This will be part 1 of the series where we cover Google’s Spanner system. This is the system responsible for maintaining everything Google handles, from Gmail, to data, you name it. Petabytes of data are handled, replicated, and efficiently delivered to billions of users daily. This page describes how data is replicated in Cloud Spanner, the different types of Cloud Spanner replicas and their roles in reads and writes, and the benefits of replication.
Overview of replication in Cloud Spanner
Cloud Spanner automatically gets replication at the byte level from the underlying distributed filesystem that it’s built on (as described in Life of Cloud Spanner Reads and Writes). Cloud Spanner writes database mutations to files in this filesystem, and the filesystem takes care of replicating and recovering the files when a machine or disk fails.
Even though the underlying distributed filesystem that Cloud Spanner is built on already provides byte-level replication, Cloud Spanner also replicates data to provide the additional benefits of data availability and geographic locality. At a high level, all data in Cloud Spanner is organized into rows. Cloud Spanner creates multiple copies, or “replicas,” of these rows, then stores these replicas in different geographic areas. Cloud Spanner uses a synchronous, Paxos-based replication scheme, in which voting replicas (explained in detail below) take a vote on every write request before the write is committed. This property of globally synchronous replication gives you the ability to read the most up-to-date data from any Cloud Spanner read-write or read-only replica.
Cloud Spanner creates replicas of each database split, to tie the above concepts to the terminology and concepts introduced in Schema and data model. A split is a set of contiguous rows in a top-level table, where the rows are ordered by primary key. All of the data in a split is physically stored together in the replica, and Cloud Spanner serves each replica out of an independent failure zone.
A set of splits is stored and replicated using Paxos. Within each Paxos replica set, one replica is elected to act as the leader. Leader replicas are responsible for handling writes, while any read-write or read-only replica can serve a read request without communicating with the leader (though if a strong read is requested, the leader will typically be consulted to ensure that the read-only replica has received all recent mutations). More details on the roles of leader and non-leader replicas in reads and writes are discussed below.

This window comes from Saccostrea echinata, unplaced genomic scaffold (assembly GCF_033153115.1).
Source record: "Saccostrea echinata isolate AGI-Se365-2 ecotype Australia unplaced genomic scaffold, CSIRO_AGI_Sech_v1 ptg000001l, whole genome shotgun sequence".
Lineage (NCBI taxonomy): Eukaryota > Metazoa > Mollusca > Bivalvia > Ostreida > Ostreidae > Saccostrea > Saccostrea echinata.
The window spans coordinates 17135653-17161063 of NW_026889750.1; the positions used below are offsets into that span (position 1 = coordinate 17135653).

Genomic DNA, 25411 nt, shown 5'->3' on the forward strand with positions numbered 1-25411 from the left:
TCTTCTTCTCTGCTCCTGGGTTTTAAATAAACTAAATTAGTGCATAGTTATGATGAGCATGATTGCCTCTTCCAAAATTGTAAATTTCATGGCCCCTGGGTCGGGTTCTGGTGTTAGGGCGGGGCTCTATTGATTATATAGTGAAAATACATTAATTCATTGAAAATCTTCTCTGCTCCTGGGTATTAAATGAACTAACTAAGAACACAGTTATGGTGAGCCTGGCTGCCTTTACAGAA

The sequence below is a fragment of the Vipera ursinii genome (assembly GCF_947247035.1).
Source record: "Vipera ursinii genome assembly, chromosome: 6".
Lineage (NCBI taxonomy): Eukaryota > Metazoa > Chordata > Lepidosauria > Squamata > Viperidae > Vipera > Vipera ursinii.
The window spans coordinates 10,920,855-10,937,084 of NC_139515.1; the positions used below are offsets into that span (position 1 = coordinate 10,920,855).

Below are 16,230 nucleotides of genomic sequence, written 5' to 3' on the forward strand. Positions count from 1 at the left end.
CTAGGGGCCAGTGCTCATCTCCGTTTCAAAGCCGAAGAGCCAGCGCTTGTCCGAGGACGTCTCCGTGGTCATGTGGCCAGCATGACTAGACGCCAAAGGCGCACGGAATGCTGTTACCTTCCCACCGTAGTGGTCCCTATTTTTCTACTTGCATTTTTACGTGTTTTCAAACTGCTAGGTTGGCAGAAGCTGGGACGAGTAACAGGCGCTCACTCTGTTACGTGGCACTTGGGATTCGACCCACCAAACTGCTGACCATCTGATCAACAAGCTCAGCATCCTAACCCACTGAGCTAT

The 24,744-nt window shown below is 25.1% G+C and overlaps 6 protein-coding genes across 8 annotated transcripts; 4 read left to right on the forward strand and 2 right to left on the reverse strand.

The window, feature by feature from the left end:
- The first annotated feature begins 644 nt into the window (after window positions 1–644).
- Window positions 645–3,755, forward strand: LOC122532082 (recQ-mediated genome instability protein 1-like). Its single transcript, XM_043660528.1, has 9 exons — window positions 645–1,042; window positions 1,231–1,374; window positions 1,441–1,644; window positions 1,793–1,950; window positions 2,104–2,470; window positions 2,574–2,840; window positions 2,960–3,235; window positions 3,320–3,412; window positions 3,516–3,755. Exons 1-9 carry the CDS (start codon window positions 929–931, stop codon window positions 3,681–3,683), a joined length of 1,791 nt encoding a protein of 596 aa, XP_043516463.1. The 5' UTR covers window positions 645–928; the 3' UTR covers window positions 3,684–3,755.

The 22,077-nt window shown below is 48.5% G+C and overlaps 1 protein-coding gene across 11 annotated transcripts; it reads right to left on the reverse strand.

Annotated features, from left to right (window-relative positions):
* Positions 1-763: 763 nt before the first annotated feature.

Benefits of Cloud Spanner replication
As mentioned above, the benefits of Cloud Spanner replication include:
- Data availability: Having more copies of your data makes the data more available to clients that want to read it. Also, Cloud Spanner can still serve writes even if some of the replicas are unavailable, because only a majority of voting replicas are required in order to commit a write.
- Geographic locality: Having the ability to place data across different regions and continents with Cloud Spanner means data can be geographically closer (and hence faster to access), to the users and services that need it.
- Single database experience: Because of the synchronous replication and global strong consistency, at any scale Cloud Spanner behaves the same, delivering a single database experience.
- Easier application development: Cloud Spanner’s ACID transactions with global strong consistency means developers don’t have to add extra logic in the applications to deal with eventual consistency, making application development and subsequent maintenance faster and easier.
Cloud Spanner has three types of replicas: read-write replicas, read-only replicas, and witness replicas. Single-region instances use only read-write replicas, while multi-region instance configurations use a combination of all three types. (For a detailed explanation of why, see: Why read-only and witness replicas? )
The following table summarizes the types of Cloud Spanner replicas and their properties, and the sections below describe each type in more detail.
|Replica type||Can vote||Can become leader||Can serve reads|
Read-write replicas support both reads and writes. These replicas:
- Maintain a full copy of your data.
- Serve reads.
- Can vote whether to commit a write.
- Participate in leadership election.
- Are eligible to become a leader.
- Are the only type used in single-region instances.
Read-only replicas only support reads (not writes). These replicas do not vote for leaders or for committing writes, so they allow you to scale your read capacity without increasing the quorum size needed for writes. Read-only replicas:
- Are only used in multi-region instances.
- Maintain a full copy of your data, which is replicated from read-write replicas.
- Serve reads.
- Do not participate in voting to commit writes. Hence, the location of the read-only replicas never contributes to write latency.